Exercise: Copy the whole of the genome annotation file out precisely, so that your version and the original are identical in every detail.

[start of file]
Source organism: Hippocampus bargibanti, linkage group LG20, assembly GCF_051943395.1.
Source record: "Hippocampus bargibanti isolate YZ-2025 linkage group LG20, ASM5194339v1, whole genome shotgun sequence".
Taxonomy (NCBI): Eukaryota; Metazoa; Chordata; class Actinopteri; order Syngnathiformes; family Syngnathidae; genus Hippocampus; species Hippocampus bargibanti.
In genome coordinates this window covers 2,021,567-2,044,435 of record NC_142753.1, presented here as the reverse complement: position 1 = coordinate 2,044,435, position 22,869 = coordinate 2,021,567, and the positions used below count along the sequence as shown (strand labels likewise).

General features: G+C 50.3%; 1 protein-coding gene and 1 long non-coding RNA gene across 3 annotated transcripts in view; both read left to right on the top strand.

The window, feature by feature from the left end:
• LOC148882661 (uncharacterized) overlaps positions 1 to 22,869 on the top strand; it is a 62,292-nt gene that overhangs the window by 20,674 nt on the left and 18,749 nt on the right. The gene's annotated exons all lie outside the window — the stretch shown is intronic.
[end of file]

Source organism: Hippocampus bargibanti, linkage group LG20, assembly GCF_051943395.1.
Source record: "Hippocampus bargibanti isolate YZ-2025 linkage group LG20, ASM5194339v1, whole genome shotgun sequence".
Taxonomy (NCBI): Eukaryota; Metazoa; Chordata; class Actinopteri; order Syngnathiformes; family Syngnathidae; genus Hippocampus; species Hippocampus bargibanti.
In genome coordinates this window covers 2,021,567-2,044,435 of record NC_142753.1, presented here as the reverse complement: position 1 = coordinate 2,044,435, position 22,869 = coordinate 2,021,567, and the positions used below count along the sequence as shown (strand labels likewise).

General features: G+C 50.3%; 1 protein-coding gene and 1 long non-coding RNA gene across 3 annotated transcripts in view; both read left to right on the top strand.

The window, feature by feature from the left end:
• LOC148882661 (uncharacterized) overlaps positions 1 to 22,869 on the top strand; it is a 62,292-nt gene that overhangs the window by 20,674 nt on the left and 18,749 nt on the right. The gene's annotated exons all lie outside the window — the stretch shown is intronic.